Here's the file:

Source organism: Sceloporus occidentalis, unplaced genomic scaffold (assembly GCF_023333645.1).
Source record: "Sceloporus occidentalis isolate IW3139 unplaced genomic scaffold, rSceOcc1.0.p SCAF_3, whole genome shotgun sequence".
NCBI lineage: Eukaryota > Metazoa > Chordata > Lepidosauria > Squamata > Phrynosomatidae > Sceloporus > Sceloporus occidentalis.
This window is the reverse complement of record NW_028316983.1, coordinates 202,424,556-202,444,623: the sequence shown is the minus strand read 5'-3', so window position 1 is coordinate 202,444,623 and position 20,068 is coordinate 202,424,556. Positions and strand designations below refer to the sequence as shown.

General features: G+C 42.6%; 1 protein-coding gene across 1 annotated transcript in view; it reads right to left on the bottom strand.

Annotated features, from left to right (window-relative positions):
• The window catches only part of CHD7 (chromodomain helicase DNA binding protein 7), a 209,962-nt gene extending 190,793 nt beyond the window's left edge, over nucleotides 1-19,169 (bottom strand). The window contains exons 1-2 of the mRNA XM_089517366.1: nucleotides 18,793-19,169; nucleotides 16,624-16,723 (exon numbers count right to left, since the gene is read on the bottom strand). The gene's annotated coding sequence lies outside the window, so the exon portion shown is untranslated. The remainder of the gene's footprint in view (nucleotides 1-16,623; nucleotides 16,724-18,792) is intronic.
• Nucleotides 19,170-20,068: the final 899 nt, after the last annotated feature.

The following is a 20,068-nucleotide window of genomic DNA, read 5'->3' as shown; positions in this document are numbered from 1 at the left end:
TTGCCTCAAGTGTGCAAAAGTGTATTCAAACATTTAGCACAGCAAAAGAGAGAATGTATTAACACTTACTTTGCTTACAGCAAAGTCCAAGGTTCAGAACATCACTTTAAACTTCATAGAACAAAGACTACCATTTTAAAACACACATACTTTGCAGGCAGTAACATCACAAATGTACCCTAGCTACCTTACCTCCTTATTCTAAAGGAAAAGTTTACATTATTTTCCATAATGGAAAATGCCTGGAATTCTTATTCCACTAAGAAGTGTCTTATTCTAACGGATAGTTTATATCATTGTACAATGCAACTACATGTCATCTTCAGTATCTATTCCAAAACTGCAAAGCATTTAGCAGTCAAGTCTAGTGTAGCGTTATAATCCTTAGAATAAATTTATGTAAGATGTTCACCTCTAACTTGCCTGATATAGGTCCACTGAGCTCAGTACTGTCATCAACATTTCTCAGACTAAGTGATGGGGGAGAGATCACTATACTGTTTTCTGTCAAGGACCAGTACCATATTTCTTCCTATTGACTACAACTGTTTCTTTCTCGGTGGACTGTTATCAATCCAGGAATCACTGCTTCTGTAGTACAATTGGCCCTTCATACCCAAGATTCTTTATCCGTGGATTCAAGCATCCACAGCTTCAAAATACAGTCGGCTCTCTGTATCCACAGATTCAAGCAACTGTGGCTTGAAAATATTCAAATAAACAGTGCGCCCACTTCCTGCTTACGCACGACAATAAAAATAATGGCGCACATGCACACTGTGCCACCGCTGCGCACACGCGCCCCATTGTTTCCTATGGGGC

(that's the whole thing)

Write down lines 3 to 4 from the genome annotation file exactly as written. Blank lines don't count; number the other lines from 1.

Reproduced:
NCBI lineage: Eukaryota > Metazoa > Chordata > Lepidosauria > Squamata > Phrynosomatidae > Sceloporus > Sceloporus occidentalis.
This window is the reverse complement of record NW_028316983.1, coordinates 202,424,556-202,444,623: the sequence shown is the minus strand read 5'-3', so window position 1 is coordinate 202,444,623 and position 20,068 is coordinate 202,424,556. Positions and strand designations below refer to the sequence as shown.